Setting out coaching questions on paper like this always makes them look a bit artificial, but I’m sure you get the idea.

Question two: ‘how do you know?’

My years or practicing with the coaching approach have taught me time and again just how much people rely on assumption and presupposition. They’ll say…

  • I can’t do that
  • It won’t work
  • Management won’t support that plan
  • I’m too old/young, over-qualified/under-qualified, senior/junior

…and so on.

None of these statements are facts and I find the gentle rebuff of,  ‘well, how do you know?’ very effective at teasing out just how little factual evidence people have for the assumptions they hold.

I coached a leader last year who wanted to improve his self-confidence. He had noticed that he had a tendency to mumble and stumble a little bit as he grappled to sometimes find precisely the right word for what he wanted to convey.

“People think I’m an idiot.” He told me gloomily.

“Really? How do you know that?” I asked in return.

It turned out that nobody had ever said anything, he’d never actually noticed any adverse reaction, and it had never been picked up by his peers or his bosses.

After we first discussed it, he went and sought some feedback on his concerns and people had no idea what he was talking about and couldn’t imagine why he was concerned.

In terms of the GROW sequence, this is about getting an accurate picture of the R for reality. It’s about checking assumptions and exploring whether there is any evidence to back up or challenge people’s initial perspectives.

learning culture hub link

Question three: ‘what would you do if I wasn’t here?’

I love this one. It gets right to the heart of the coaching principle of generating responsibility. I like to define responsibility, in the coaching context, as a person’s choice to own a task and see it through.

It follows that a good coaching question then will be one that encourages this kind of ownership and responsibility.

Unfortunately our leadership style might inadvertently work against this. We may hold the belief that when our people come to us with problems, we’re supposed to supply them with the answers. Sometimes this may be true, in an emergency being the prime example, but all too often when we do this we’re just reinforcing a sense of dependency. It’s the equivalent of continuing to tie our children’s shoelaces for them instead of teaching them to do it for themselves.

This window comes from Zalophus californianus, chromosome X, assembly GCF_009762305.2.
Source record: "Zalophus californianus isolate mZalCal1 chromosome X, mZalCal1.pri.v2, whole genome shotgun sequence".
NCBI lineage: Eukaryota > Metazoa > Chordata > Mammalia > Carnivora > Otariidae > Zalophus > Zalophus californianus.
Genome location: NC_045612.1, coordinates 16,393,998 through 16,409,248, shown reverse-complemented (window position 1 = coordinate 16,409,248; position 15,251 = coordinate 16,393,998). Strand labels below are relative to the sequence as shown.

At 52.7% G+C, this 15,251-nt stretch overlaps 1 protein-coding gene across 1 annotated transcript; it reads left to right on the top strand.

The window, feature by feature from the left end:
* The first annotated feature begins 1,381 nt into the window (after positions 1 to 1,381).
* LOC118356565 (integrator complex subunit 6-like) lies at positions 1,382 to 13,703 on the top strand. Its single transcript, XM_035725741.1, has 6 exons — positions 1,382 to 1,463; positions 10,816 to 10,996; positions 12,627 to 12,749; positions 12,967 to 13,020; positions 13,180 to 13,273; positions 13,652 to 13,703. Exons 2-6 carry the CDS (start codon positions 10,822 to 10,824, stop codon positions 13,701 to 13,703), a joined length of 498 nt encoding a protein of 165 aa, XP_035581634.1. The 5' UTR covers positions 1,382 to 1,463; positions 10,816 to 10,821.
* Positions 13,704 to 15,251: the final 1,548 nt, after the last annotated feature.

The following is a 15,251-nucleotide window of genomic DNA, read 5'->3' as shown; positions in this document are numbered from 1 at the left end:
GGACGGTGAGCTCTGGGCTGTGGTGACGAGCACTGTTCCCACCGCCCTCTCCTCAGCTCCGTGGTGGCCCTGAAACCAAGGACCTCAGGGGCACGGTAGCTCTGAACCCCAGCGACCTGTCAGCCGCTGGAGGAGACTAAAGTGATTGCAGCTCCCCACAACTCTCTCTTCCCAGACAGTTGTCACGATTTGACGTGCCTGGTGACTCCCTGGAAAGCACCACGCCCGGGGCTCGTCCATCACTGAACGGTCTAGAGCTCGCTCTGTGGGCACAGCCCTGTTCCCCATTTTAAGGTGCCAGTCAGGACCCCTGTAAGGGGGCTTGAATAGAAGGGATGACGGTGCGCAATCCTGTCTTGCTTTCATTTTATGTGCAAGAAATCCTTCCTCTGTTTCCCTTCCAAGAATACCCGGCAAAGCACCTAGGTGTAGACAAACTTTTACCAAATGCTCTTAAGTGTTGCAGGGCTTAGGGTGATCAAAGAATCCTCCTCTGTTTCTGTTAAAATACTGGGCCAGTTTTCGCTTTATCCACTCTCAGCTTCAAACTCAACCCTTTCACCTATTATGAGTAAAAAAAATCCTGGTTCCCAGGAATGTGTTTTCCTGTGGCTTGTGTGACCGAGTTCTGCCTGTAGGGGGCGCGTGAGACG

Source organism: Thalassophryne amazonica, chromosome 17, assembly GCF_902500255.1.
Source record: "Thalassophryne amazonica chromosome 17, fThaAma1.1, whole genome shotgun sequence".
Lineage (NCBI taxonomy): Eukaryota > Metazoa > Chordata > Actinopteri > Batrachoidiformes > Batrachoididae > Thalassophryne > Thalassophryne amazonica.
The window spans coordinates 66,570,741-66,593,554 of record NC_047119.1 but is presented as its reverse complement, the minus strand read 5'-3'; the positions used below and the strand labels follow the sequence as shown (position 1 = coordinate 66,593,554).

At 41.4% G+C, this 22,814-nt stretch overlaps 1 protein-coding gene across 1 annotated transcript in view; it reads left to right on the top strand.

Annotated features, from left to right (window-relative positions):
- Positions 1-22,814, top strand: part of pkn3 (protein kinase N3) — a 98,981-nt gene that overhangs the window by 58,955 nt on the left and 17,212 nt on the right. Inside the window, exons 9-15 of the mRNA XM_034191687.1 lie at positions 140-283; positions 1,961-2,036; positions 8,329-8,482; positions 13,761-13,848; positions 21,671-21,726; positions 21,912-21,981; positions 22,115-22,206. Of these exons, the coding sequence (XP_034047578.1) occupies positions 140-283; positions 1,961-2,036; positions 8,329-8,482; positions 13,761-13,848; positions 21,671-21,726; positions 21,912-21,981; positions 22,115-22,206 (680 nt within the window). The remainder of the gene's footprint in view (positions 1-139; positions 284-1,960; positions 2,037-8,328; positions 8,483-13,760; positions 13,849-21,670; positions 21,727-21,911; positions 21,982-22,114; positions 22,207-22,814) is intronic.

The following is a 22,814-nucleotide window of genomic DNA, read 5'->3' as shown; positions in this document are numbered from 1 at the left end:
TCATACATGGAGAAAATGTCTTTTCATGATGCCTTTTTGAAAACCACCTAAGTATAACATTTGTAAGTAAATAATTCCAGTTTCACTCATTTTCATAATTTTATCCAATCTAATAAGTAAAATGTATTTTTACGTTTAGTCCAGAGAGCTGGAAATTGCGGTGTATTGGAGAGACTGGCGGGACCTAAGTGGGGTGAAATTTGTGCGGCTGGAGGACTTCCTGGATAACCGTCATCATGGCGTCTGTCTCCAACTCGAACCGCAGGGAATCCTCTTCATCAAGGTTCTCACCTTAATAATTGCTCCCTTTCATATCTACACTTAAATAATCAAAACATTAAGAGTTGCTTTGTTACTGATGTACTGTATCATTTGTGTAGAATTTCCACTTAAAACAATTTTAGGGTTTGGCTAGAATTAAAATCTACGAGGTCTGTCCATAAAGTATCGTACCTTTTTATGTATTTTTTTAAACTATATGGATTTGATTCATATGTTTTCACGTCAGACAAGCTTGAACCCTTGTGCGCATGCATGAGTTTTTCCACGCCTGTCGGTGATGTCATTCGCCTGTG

Asking, ‘what would you do if I wasn’t here?’ is not an abdication of leadership responsibility; quite the reverse. Neither does it mean any loss of control for the leader because you’ll hear the answer to the question that you can then accept or challenge as you see fit. In my experience, however, what the individual is proposing in their own head is usually quite correct and the same thing I would do. In fact, on many occasions, their answer would reveal something quite new, novel and probably better than what I might have suggested.

Once again, for the GROW aficionados, this is a question designed to generate more ideas at the O for options stage.

The three questions outlined here may need rephrasing to sound a bit more like you but I hope you can see the positive response they can generate.

Always remember that it is the answer that is most important, not the question, so if you need to give yourself a bit more time to think about what they’ve said, just ask, ‘what else?’

Interested in this topic? Read How to ask effective coaching questions.